If opportunity knocks, then be sure to open the door
As I sat watching Manchester United lose to West Ham in the Carling Cup quarter-finals on Tuesday my first thought for the second string team was, “you blew it.”
Here it is, you finally have your chance and have been eager to play on the big stage, but given the chance you failed to perform at the standard expected.
What will be your response if you are left out of many more games throughout the season? Will you still feel that you deserve a starting spot? This brings back memories regarding international football and cricket in Bermuda.
Moaning and groaning while sitting on the bench has no impact if once you get your opportunity your performance is less than desirable. Use the energy wasted in grumblings to analyse and improve your own game, so that once the opportunity presents itself, the coaches will wonder why they hadn't played you in the first place.
All coaches think differently and depending on their style some players just don't fit their make-up. You have to understand what a coach is looking for. Teams must realize that choosing the right balance is critical to a team's success.
No matter what the sport there is always a strategy that has to compliment the style of players and the style of play that the coach is looking for.
What is meant by balance?
As a football coach it would be crazy to select a team with seven defenders, two midfielders and one striker. Therefore, the pool of players that are lured to the team must fit the coach's strategy. My pick would be four defenders, four midfielders and two strikers.
With this being said a few of the best players could be left out due to the strategy used in a particular match. This calls for maturity on those left out of the selection, as the team is more important than any one individual.
The Manchester United match in the Carling Cup highlighted just how tough competition for places are as a professional. Players are being paid outrageous wages, but nothing compares to actually playing.
Money then takes a back seat and the primary goal is to just play. This desire is evident when looking at players wanting to transfer from one of the big clubs to a considerable smaller club just to have more playing time.
I believe that Manchester City is a good example of this.
The point I am aiming to make here has nothing to do with money. The point is directed towards the reserve player to be diligent and vigilant in studying the game while sitting on the sideline. Figure out what your role should be when you get your opportunity and make the most of it.
Coping and handling being a reserve is not easy, but it is how you handle it that counts.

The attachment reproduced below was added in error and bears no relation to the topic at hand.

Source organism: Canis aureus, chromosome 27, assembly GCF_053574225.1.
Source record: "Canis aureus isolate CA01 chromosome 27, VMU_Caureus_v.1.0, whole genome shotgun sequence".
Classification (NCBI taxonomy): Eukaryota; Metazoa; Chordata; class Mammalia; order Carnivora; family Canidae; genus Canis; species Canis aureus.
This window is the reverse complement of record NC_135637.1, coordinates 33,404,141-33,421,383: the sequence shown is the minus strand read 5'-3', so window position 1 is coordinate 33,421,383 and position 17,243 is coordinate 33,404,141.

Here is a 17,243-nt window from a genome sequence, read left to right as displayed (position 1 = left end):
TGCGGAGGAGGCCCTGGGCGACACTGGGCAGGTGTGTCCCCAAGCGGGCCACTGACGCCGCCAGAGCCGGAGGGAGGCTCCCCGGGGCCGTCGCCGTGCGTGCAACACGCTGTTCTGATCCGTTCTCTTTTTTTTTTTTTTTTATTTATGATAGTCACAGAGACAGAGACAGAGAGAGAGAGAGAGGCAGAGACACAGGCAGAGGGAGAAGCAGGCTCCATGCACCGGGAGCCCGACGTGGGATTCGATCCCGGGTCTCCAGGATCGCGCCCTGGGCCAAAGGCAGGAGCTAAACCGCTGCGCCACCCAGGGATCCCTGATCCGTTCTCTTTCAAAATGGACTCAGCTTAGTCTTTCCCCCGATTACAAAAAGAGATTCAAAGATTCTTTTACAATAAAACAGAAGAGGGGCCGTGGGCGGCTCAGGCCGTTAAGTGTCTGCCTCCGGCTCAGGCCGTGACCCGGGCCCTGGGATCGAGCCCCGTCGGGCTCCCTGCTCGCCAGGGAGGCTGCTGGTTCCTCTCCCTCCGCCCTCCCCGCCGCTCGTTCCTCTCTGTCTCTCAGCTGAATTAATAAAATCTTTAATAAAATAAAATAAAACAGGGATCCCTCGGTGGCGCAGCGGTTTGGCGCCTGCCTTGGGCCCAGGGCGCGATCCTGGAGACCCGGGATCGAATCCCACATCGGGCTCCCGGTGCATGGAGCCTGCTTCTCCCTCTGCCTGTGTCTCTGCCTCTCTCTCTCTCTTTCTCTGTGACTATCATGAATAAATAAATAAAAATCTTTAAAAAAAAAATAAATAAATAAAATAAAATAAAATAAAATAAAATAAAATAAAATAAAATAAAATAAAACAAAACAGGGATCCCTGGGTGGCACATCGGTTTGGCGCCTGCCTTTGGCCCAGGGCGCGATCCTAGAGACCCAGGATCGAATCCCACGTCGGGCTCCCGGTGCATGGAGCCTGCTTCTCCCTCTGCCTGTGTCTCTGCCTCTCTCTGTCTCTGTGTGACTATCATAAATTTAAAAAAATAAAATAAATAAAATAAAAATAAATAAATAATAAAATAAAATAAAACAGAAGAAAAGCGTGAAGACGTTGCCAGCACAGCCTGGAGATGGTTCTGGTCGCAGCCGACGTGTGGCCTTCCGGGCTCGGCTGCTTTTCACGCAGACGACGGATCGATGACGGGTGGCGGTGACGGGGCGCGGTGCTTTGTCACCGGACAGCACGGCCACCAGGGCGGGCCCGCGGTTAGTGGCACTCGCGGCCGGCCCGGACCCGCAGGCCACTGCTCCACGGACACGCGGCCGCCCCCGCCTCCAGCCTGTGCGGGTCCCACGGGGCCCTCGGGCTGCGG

I recall one personal situation when I was playing football that I found very difficult. In this situation I handled it correctly even though I wasn't pleased. If I am honest, it took every inch of my sportsmanship to keep it together and stay focused for the sake of the team.
It was a night game, North Village v Devonshire Cougars at Devonshire Rec. At that time I was working part time at Southampton Princess and actually knocked off early and raced to Devonshire Rec. arriving some 35 minutes before the game.
As I sat getting changed the coach was going over the team strategy, I was focusing myself for the task ahead as being the leading goal scorer of the team I knew I had a major challenge on my hands. To my dissatisfaction the coach did not name me in the starting line up. Shocked, stunned, furious are words I would use to describe my immediate feelings.
My whole demeanor changed at that point. As the team warmed up so much was going through my head, like why on earth did I leave work early? As the game got on the way I didn't speak to any of the players on the bench, as I was livid.
At half time we were down 3-1. Still vexed I had to go deep in my memory bank and remember what an old timer once said, “If you haven't sat on the bench before you have never played football, the best players in the world sit bench, all you do is stay focused and when you are called upon do your job and do it to the best of your ability”.
Immediately I got a renewed focus. Minutes later the coach called upon me. As I was warming up intensely we got a free kick about 20 yards out, I was like 'coach, coach, now, give me the slip'.
I ran on the field and took the free kick and with my first kick of the ball scored to make it 3-2. The game was a thriller and to make a long story short it ended up a tie 5-5 and I ended up scoring a hat trick.
As a player I learned a big lesson at that moment, a lesson that helped me through the remainder of my career. Not everyone can play, but everyone is important to the team.
But it is these types of experiences that can make or break players. Players have to be honest and put the work in that is required. I tell all of my players to pick themselves.
Many times I have sat and watched football games and after the coach has made his substitutes the players leave the bench. Or if it is cricket, the team is announced in the morning and a player is selected as a reserve and leaves before the game starts.
Team sport is, and will always be, team orientated, so if you are a person who does not think team first then you need to play a sport like tennis or squash.
No we are not always going to like the coach's decisions, but we have to weather the storm and relish and take the opportunity when it comes.